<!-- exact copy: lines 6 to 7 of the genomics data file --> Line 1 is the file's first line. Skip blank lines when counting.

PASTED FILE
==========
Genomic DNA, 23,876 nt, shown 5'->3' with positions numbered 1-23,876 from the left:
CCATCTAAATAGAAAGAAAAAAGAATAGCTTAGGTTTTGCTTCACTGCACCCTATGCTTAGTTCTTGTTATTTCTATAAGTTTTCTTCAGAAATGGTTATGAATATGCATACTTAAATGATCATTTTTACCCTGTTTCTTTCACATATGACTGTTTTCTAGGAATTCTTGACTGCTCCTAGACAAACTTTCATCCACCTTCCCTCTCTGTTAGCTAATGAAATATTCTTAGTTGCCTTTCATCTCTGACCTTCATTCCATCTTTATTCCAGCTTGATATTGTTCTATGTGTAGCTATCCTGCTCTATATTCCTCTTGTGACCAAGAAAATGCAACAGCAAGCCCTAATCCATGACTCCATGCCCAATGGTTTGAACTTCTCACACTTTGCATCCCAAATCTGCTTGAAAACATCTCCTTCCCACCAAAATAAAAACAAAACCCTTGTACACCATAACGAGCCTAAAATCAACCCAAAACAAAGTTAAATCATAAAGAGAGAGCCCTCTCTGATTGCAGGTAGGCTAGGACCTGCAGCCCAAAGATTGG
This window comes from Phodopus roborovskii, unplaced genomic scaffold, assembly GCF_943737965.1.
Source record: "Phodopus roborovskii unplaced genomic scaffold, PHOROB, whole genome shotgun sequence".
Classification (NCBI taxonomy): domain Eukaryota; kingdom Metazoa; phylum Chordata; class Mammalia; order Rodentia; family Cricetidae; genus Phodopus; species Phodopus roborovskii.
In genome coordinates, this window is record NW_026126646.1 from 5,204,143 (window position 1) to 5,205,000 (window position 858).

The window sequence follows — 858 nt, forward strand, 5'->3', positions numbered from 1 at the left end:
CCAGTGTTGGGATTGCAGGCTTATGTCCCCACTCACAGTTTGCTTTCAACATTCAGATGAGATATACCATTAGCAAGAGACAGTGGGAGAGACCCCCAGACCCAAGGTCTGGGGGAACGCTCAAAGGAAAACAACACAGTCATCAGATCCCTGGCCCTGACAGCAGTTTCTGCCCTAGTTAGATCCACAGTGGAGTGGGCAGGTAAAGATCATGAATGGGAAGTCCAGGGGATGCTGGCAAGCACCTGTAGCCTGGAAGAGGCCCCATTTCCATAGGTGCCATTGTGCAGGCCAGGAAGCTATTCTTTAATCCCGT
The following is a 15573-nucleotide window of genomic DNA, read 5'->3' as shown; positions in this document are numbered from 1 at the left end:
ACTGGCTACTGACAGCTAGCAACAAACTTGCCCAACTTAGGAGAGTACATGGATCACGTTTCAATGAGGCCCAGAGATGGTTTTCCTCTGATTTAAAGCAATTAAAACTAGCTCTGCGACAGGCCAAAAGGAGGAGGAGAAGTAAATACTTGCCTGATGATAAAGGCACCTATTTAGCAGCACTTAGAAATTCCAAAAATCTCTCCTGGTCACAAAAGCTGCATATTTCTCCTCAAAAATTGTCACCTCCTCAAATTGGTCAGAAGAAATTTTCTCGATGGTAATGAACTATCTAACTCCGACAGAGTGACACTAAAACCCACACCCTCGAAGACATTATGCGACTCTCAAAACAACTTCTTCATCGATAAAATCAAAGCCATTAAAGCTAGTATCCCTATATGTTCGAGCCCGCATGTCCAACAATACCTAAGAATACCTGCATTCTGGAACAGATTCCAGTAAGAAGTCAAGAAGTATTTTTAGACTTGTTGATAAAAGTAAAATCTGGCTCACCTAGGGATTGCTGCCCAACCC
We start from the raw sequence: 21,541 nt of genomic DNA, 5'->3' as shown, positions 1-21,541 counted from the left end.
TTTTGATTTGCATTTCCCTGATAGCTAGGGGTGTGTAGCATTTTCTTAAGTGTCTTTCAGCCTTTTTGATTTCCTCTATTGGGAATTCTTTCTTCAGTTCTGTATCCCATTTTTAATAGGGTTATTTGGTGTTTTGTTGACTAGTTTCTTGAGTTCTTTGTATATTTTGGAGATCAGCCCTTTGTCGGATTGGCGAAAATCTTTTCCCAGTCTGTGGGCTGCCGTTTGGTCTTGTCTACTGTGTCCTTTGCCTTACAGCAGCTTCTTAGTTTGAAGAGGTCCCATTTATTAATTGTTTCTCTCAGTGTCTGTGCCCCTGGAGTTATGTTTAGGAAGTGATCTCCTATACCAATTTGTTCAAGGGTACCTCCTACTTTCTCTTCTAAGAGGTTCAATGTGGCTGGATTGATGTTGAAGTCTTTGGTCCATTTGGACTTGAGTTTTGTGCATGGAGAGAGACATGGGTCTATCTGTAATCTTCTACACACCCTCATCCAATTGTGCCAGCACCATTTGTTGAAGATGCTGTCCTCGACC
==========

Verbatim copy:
In genome coordinates, this window is record NW_026126646.1 from 5,204,143 (window position 1) to 5,205,000 (window position 858).

The window sequence follows — 858 nt, forward strand, 5'->3', positions numbered from 1 at the left end: